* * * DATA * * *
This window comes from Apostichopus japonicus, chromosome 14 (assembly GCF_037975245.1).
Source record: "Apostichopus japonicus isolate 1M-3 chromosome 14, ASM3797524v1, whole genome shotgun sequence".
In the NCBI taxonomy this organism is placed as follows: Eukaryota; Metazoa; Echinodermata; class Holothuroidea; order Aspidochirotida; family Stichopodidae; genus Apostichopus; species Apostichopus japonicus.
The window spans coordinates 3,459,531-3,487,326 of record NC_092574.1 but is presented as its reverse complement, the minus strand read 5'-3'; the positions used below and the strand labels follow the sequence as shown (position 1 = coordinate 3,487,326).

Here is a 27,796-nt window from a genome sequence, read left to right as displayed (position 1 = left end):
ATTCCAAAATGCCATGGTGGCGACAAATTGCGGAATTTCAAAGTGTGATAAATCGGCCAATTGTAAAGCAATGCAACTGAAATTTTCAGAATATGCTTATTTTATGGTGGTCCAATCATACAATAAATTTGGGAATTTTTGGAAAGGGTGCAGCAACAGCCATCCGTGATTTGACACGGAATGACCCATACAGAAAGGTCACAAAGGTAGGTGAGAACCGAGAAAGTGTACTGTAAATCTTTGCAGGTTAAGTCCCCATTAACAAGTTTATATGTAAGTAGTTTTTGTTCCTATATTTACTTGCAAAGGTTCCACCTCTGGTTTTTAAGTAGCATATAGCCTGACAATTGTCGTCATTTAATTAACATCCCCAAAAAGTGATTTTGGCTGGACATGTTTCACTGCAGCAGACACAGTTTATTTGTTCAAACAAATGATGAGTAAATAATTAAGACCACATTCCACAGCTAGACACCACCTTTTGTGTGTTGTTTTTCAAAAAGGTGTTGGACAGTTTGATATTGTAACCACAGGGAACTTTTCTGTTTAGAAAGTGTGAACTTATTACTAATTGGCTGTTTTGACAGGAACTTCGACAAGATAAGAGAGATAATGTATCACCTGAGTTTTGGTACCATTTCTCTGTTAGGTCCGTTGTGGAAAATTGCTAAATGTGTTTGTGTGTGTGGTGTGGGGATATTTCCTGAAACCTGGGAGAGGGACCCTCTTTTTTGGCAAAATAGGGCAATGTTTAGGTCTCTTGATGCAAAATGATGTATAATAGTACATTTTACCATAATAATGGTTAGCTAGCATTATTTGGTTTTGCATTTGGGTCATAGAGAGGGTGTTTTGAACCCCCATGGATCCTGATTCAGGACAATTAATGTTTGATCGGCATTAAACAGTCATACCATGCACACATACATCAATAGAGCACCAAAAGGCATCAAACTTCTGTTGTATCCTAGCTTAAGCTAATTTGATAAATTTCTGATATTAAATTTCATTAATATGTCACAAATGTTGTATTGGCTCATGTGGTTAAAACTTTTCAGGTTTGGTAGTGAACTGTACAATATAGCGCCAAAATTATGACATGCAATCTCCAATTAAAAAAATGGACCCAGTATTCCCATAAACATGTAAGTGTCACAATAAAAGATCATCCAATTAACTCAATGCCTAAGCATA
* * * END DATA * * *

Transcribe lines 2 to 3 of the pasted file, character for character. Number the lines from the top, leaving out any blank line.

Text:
Source record: "Apostichopus japonicus isolate 1M-3 chromosome 14, ASM3797524v1, whole genome shotgun sequence".
In the NCBI taxonomy this organism is placed as follows: Eukaryota; Metazoa; Echinodermata; class Holothuroidea; order Aspidochirotida; family Stichopodidae; genus Apostichopus; species Apostichopus japonicus.